I eventually tracked it down to something odd in the NVIDIA driver for my Quadro NVS 140M. For some strange reason, the driver was lying to me and actually running the full-screen display at 50Hz, but lying to my program and saying it was 60Hz, which of course totally trashed the program timing. I didn't notice because I'm on an LCD, which doesn't show a 50Hz refresh rate by flickering like a CRT would. The desktop was also suffering from the same problem, which was even more bizarre. It turned out that the culprit in the windowed case was a setting in the NVIDIA control panel called "Extend battery charge by using less power for the display"; clearing that restored the desktop at least to 60Hz and gave me clean frame sync again. I still can't figure out how to get the full screen mode back to 60Hz, though. The DirectX APIs are all reporting only 60Hz being available for refresh rate on all available display modes, but every single one of them is actually 50Hz. I tried turning off all the PowerMizer options, but to no avail. How annoying.
Anyway, if you're getting a lot of tearing when you try to play video on your laptop, it may not be the video player. The video driver may be fooling with it a bit.(Read more....)
1.8.3 is out, and fixes a horrendously stupid regression in 1.8.2 where VirtualDub's main window wouldn't display if you didn't already have saved window position data in the Registry. If anyone's still seeing issues in 1.8.3 like this, please let me know.
On the other hand, I already received an email from a software site saying that VirtualDub 1.8.2 has been added to the database and awarded 5 stars....
I have to apologize for the quality of the last couple of releases. To be honest, I haven't found a good solution to the testing problem. Having only one release line didn't work, because I couldn't push experimental changes out without breaking the mainline. Splitting development into two release lines still didn't really fix the problem because most people didn't try the experimental version and so I still ended up with showstopper bugs in the stable line. Lately I've been pushing out test releases at a much faster rate to the forum; that's helped a lot with specific issues since I can get bug fixes to people and have them verify it in much less time, but it's generally still the case that the first stable release end up with a few major bugs that didn't get caught in the pre-testing. In this case, it happened because I and everyone who had been trying those test releases already had the position data in the Registry because we'd been running incremental releases up to the final, and because the few tests that currently exist in the release script are scripted and don't notice issues in the UI. I'd like to beef up the automated testing, but that's going slowly since it's about as major as developing the program itself. Sigh.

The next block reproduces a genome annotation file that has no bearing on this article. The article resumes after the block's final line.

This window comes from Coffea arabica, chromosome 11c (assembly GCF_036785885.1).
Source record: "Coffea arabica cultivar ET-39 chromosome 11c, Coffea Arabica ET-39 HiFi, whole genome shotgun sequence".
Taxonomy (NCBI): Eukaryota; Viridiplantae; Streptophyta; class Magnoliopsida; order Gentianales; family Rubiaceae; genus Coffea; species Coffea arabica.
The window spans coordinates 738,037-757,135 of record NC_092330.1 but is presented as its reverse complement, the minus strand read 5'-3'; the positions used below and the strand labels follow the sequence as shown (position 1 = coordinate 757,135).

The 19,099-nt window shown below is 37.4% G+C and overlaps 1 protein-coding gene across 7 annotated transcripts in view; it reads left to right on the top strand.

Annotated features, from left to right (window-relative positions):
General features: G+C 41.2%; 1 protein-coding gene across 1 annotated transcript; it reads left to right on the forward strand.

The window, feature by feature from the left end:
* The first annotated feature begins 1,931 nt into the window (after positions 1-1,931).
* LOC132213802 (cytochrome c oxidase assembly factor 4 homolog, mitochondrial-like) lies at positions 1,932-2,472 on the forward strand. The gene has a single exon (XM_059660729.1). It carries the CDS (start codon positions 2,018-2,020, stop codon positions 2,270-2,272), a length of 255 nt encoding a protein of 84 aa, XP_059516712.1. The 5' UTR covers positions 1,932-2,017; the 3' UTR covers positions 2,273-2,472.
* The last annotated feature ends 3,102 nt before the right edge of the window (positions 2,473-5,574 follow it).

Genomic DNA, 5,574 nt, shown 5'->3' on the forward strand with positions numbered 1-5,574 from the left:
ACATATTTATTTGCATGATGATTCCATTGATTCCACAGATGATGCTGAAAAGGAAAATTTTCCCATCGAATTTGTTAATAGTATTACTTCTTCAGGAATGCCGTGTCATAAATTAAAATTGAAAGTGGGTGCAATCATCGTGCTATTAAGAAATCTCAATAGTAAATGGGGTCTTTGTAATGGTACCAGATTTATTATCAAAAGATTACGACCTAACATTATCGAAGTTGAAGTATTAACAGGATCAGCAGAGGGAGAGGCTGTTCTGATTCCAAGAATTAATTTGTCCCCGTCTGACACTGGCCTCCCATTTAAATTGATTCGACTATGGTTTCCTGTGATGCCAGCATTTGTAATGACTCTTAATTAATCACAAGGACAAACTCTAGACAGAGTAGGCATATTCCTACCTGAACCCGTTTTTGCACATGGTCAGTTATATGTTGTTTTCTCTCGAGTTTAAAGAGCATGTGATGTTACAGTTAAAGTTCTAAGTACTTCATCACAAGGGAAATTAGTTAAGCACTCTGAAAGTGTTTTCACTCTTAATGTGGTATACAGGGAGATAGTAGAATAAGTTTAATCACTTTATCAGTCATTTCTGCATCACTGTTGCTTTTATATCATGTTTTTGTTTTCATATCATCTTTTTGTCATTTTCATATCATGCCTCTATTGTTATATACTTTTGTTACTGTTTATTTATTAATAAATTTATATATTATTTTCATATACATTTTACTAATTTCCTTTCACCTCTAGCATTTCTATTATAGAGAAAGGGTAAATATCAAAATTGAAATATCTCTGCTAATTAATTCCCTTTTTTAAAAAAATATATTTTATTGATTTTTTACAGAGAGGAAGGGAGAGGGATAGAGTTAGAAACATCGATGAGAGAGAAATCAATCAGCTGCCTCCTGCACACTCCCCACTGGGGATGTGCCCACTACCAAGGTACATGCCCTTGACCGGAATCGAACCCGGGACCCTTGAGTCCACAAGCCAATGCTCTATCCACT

If you have some time and tend to track VirtualDub releases, please swing over to the Testing section of the forums, and try the latest test releases there from time to time. I can't implement features very quickly -- particularly right now -- but if you spot new bugs, I can usually fix those on a time scale of days to weeks instead of months as it would be for a full release. I really apprecate this kind of feedback as it helps avoid releasing a dog like I did today.(Read more....)
VirtualDub 1.8.2 is now posted as a new stable release. This version contains a number of bug fixes, including those for audio sync issues with frame rate conversion, missing audio with type-1 DV files, synchronization errors with distributed job lists, and issues with frame sampling with video filters with certain color formats. Enjoy.
Changelist after the jump.(Read more....)
While idly browsing the web for some mildly useful information about solid state drives (SSDs), I happened upon this particular page of a hardware review on the subject:
For the most part the graphs weren't too interesting, except the ones that are tagged "VirtualDub import." Upon seeing that, I couldn't help but cock my head and think, what the heck is that? The main function, opening an AVI, doesn't do much I/O. There are about fifteen other import paths, depending on whether you're opening an MPEG-1, ANIM, image sequence, WAV, MP3, or whatever you can open with input plugins... all of which are technically "VirtualDub import." What the heck... I wrote the program, and I still don't know what that is!
(I learned later, after digging through a bunch of links, that it specially refers to opening MPEG-2 via the modded version VirtualDub-MPEG2, which does a full file scan like my original MPEG-1 module. Still, it had me confused for a while.)(Read more....)